Growth of the Military
More Americans Joining Military as Jobs Dwindle
As the number of jobs across the nation dwindles, more Americans are joining the military, lured by a steady paycheck, benefits and training.
The last fiscal year was a banner one for the military, with all active-duty and reserve forces meeting or exceeding their recruitment goals for the first time since 2004, the year that violence in Iraq intensified drastically, Pentagon officials said.
And the trend seems to be accelerating. The Army exceeded its targets each month for October, November and December — the first quarter of the new fiscal year — bringing in 21,443 new soldiers on active duty and in the reserves. December figures were released last week.
Recruiters also report that more people are inquiring about joining the military, a trend that could further bolster the ranks. Of the four armed services, the Army has faced the toughest recruiting challenge in recent years because of high casualty rates in Iraq and long deployments overseas. Recruitment is also strong for the Army National Guard, according to Pentagon figures. The Guard tends to draw older people.
“When the economy slackens and unemployment rises and jobs become more scarce in civilian society, recruiting is less challenging,” said Curtis Gilroy, the director of accession policy for the Department of Defense.
Still, the economy alone does not account for the military’s success in attracting more recruits. The recent decline in violence in Iraq has “also had a positive effect,” Dr. Gilroy said.
Another lure is the new G. I. Bill, which will significantly expand education benefits. Beginning this August, service members who spend at least three years on active duty can attend any public college at government expense or apply the payment toward tuition at a private university. No data exist yet, but there has traditionally been a strong link between increased education benefits and new enlistments.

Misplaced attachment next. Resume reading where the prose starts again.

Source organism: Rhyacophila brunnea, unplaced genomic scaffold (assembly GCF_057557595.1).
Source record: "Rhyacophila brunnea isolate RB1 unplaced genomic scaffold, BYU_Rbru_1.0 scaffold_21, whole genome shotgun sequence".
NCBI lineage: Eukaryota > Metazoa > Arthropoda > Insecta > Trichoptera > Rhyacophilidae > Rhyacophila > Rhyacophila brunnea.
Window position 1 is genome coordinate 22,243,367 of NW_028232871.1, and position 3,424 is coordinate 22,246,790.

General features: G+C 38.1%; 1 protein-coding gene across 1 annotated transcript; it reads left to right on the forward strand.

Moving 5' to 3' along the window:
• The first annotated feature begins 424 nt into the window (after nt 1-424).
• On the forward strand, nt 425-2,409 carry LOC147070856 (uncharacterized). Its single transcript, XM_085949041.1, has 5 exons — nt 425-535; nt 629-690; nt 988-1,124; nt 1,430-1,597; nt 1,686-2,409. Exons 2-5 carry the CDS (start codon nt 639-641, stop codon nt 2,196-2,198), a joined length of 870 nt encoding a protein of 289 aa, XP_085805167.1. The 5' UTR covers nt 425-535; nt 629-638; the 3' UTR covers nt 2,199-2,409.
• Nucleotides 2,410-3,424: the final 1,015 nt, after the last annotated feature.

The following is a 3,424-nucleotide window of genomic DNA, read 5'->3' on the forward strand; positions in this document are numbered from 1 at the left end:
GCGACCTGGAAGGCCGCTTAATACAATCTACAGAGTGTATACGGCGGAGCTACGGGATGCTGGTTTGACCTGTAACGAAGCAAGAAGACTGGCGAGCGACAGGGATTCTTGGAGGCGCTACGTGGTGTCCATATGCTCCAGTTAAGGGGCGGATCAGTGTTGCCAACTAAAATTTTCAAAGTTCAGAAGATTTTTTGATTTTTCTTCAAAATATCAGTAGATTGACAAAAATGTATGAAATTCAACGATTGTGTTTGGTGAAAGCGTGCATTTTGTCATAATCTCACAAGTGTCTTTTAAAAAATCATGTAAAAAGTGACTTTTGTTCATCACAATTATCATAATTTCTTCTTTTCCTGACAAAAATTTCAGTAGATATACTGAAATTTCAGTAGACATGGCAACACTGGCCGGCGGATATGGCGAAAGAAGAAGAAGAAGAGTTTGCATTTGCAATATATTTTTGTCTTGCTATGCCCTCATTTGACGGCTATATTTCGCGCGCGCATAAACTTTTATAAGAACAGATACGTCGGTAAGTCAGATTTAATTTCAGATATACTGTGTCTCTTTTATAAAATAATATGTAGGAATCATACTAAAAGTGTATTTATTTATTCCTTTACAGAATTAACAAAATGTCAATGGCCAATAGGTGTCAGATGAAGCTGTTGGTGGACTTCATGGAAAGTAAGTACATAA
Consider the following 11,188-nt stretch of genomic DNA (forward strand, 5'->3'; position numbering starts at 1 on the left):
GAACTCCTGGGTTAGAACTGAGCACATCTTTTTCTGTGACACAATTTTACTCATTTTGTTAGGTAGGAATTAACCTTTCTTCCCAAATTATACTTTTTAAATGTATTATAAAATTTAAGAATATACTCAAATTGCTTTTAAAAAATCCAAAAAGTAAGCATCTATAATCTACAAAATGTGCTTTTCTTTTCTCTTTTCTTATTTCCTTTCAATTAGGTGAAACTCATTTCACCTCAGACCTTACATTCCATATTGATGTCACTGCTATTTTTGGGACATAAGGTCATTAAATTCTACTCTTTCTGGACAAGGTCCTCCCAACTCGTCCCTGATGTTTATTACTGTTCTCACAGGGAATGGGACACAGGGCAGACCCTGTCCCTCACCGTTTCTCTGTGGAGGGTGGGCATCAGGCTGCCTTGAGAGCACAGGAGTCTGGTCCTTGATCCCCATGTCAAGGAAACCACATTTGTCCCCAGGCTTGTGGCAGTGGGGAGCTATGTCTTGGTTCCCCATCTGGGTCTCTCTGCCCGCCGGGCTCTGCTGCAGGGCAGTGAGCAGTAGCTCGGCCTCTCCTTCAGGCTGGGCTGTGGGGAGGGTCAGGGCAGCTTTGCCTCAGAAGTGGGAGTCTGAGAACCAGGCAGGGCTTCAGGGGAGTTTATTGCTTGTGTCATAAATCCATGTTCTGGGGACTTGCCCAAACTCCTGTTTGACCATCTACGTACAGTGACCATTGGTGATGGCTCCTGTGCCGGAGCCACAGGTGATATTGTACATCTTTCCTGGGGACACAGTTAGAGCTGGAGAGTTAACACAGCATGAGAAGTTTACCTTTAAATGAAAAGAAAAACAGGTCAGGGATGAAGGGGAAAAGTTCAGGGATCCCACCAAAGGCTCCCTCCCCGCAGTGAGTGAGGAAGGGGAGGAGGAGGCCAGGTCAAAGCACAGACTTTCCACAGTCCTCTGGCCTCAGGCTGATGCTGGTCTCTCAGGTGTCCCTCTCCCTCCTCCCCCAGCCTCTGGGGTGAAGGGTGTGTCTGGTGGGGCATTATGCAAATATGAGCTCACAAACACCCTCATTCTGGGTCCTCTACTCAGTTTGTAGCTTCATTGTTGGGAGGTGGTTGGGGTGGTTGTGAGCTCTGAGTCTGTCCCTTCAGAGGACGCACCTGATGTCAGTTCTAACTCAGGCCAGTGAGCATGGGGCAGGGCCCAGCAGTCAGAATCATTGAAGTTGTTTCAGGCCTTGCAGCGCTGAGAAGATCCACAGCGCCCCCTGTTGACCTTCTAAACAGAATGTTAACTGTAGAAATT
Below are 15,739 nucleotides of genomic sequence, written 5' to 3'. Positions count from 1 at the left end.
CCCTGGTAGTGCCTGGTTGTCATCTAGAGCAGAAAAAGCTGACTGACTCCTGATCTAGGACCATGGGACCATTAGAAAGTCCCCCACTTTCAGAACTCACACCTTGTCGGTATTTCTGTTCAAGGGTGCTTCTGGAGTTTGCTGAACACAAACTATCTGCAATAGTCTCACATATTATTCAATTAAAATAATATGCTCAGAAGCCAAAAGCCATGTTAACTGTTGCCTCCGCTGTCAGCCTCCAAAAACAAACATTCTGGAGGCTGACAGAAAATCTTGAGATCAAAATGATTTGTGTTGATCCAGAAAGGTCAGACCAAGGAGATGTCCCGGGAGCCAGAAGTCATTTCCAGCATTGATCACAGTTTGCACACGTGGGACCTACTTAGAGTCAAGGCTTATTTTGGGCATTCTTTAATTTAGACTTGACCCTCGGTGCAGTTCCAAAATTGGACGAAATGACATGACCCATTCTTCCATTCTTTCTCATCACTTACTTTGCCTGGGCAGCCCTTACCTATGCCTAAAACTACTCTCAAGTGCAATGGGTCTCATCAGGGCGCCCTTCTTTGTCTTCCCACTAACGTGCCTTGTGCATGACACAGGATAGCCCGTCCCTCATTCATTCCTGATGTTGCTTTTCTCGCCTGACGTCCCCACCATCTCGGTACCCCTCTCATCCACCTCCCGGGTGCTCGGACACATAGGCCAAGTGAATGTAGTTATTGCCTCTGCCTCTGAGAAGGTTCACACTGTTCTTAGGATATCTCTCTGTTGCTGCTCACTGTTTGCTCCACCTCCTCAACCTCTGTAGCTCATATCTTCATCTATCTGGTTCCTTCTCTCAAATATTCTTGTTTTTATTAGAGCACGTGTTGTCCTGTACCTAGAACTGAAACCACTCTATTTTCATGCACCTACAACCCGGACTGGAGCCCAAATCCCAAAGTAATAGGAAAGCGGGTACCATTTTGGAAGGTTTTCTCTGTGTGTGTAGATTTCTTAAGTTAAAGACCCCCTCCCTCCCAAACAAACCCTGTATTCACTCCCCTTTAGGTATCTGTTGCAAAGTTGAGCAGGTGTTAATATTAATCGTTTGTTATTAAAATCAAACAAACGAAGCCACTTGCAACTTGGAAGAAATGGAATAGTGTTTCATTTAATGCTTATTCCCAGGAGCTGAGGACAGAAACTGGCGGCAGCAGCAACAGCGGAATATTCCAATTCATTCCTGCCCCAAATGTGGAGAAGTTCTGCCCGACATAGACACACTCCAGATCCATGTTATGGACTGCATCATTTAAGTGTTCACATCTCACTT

The Army and Marine Corps have also added more recruiters to offices around the country in the past few years, increased bonuses and capitalized on an expensive marketing campaign.
The Army has managed to meet its goals each year since 2006, but not without difficulty.
As casualties in Iraq mounted, the Army began luring new soldiers by increasing signing bonuses for recruits and accepting a greater number of people who had medical and criminal histories, who scored low on entrance exams and who failed to graduate from high school.
The recession has provided a jolt for the Army, which hopes to decrease its roster of less qualified applicants in the coming year. It also has helped ease the job of recruiters who face one of the most stressful assignments in the military. Recruiters must typically talk to 150 people before finding one person who meets military qualifications and is interested in enlisting. Dr. Gilroy said the term “all-volunteer force” should really be “an all-recruited force.”
Now, at least, the pool has widened. Recruiting offices are reporting a jump in the number of young men and women inquiring about joining the service in the past three months.
As a rule, when unemployment rates climb so do military enlistments. In November, the Army recruited 5,605 active-duty soldiers, 6 percent more than its target, and the Army Reserve signed up 3,270 soldiers, 16 percent more than its goal. December, when the jobless rate reached 7.2 percent, saw similar increases in recruitments... (more at the link)
Re: Growth of the Military
No child left unrecruited...
I seriously want to spit when the recruiters come in to the schools...